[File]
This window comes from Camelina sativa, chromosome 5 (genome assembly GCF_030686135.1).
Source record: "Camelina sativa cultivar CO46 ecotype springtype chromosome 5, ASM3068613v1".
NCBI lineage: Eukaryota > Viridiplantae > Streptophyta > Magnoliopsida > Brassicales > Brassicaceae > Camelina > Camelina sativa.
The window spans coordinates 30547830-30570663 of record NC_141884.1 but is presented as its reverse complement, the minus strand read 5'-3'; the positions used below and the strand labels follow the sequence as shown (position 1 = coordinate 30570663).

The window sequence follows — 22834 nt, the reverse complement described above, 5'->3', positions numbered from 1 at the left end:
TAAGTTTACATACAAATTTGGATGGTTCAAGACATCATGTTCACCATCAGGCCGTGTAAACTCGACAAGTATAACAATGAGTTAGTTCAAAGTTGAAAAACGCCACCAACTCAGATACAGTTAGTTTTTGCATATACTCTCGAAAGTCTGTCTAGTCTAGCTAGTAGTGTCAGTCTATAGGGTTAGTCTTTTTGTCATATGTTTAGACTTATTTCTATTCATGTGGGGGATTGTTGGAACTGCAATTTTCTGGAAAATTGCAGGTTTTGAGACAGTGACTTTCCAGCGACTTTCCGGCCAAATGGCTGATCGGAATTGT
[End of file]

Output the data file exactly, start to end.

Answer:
This window comes from Camelina sativa, chromosome 5 (genome assembly GCF_030686135.1).
Source record: "Camelina sativa cultivar CO46 ecotype springtype chromosome 5, ASM3068613v1".
NCBI lineage: Eukaryota > Viridiplantae > Streptophyta > Magnoliopsida > Brassicales > Brassicaceae > Camelina > Camelina sativa.
The window spans coordinates 30547830-30570663 of record NC_141884.1 but is presented as its reverse complement, the minus strand read 5'-3'; the positions used below and the strand labels follow the sequence as shown (position 1 = coordinate 30570663).

The window sequence follows — 22834 nt, the reverse complement described above, 5'->3', positions numbered from 1 at the left end:
TAAGTTTACATACAAATTTGGATGGTTCAAGACATCATGTTCACCATCAGGCCGTGTAAACTCGACAAGTATAACAATGAGTTAGTTCAAAGTTGAAAAACGCCACCAACTCAGATACAGTTAGTTTTTGCATATACTCTCGAAAGTCTGTCTAGTCTAGCTAGTAGTGTCAGTCTATAGGGTTAGTCTTTTTGTCATATGTTTAGACTTATTTCTATTCATGTGGGGGATTGTTGGAACTGCAATTTTCTGGAAAATTGCAGGTTTTGAGACAGTGACTTTCCAGCGACTTTCCGGCCAAATGGCTGATCGGAATTGT